Benefit for RAINN draws local Bluegrass fans to Kaladi Brothers

Posted: Wednesday, September 19, 2001

August 22nd was Pop singer Tori Amos 38th birthday. The celebrity spread the word among her fans that she would like them to help her celebrate with a birthday bash and donate the proceeds to the Rape Abuse & Incest National Network (RAINN).

Local fan Sandra Duvall picked up on the idea and got in touch with local promoter and musician Mike Morgan. Assisted by two touring Bluegrass musicians, Korby Lenker and Chris Glass, from Bellingham Washington, a benefit was hastily organized last Thursday evening at Kaladi Brothers in Soldotna. Nearly 130 music lovers and supporters turned out for the spontaneous event raising $2,500 for the RAINN network.

"Their headquarters were very impressed. The Anchorage event only raised $700. I'm planning to make it an annual event, and they tell me Tori Amos may even give us a special interview to recognize what our community did here," said Duvall who plans on attending an Amos concert in November. The RAINN hotline can be accessed 24 hours a day from Alaska at 1-800-656-HOPE.

Lenker and Glass drew a standing ovation from the Kaladi crowd with their authentic red-hot Americana bluegrass flat picking music. The traditional acoustic concert was void of any electronic amplifiers or microphones. Even the electric fans and refrigeration units were shut down to eliminate background noise in the building so that the music could be heard the way it sounded originally in the hills and backcountry of early America.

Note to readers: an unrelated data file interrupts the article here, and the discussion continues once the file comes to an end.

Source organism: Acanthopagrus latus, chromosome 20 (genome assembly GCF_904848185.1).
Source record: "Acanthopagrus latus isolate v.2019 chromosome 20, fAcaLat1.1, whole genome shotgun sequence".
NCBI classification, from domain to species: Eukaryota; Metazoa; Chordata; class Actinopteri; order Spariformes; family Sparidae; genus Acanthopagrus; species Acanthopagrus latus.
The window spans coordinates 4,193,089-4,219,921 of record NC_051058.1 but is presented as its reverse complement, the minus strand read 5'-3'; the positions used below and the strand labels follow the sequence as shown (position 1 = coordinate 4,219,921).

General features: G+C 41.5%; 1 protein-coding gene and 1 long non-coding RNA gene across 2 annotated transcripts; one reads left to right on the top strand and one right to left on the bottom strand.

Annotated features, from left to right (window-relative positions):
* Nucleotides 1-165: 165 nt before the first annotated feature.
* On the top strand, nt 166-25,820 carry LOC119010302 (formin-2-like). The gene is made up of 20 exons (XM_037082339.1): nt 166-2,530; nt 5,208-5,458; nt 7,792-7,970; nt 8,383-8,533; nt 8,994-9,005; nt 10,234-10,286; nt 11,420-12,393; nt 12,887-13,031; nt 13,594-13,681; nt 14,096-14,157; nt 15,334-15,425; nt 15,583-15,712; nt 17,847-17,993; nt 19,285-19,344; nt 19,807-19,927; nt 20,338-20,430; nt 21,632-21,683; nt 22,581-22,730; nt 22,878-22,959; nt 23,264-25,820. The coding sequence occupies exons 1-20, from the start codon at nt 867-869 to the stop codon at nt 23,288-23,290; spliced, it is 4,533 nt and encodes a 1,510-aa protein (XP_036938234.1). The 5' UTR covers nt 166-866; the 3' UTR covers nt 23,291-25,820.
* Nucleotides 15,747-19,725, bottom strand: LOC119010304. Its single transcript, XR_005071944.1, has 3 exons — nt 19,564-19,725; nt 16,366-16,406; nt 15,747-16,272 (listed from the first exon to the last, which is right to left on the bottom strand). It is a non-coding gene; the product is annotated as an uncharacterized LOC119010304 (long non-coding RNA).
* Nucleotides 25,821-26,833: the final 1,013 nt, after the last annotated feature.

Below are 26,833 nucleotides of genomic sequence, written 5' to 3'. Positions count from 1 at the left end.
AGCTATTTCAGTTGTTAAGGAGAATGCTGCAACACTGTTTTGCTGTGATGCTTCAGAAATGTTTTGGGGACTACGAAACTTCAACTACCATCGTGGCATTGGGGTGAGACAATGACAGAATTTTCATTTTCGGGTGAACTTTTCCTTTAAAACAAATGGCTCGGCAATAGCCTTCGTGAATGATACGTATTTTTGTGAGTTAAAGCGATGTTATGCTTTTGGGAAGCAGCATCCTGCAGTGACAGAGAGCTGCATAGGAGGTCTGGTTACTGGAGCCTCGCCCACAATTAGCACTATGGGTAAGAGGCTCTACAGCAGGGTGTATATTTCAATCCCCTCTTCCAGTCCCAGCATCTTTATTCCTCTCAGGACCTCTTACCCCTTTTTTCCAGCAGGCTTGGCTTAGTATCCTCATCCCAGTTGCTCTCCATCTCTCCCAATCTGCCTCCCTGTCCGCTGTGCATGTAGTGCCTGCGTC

"With young people of my generation there is such a strong emphasis drawn on being independent and coming up with the next new thing, we've become separated from our history and the music that came long before us. I really like being part of a tradition and when I decided to do music professionally I set out to find a music that had a meaning and history a part from my own take on it, and that's why I got into this bluegrass and old timing music. There are certain rules to it that make me conform to the music that was here long before I me," said Lenker who was trilled at the end of the night when everyone joined him in singing a cappella The Red River Valley.

"We stopped playing our instruments and we were all singing together, you could feel it, just the way it use to be. I think that's about the neatest thing in the world and I think there is a real desire for that in our country today," added Lenker. He also writes lyrics that deal with contemporary issues within the original bluegrass context. Lenker and Glass play with a group known as the BarbWire Cutters and have a CD out featuring some of their original songs.

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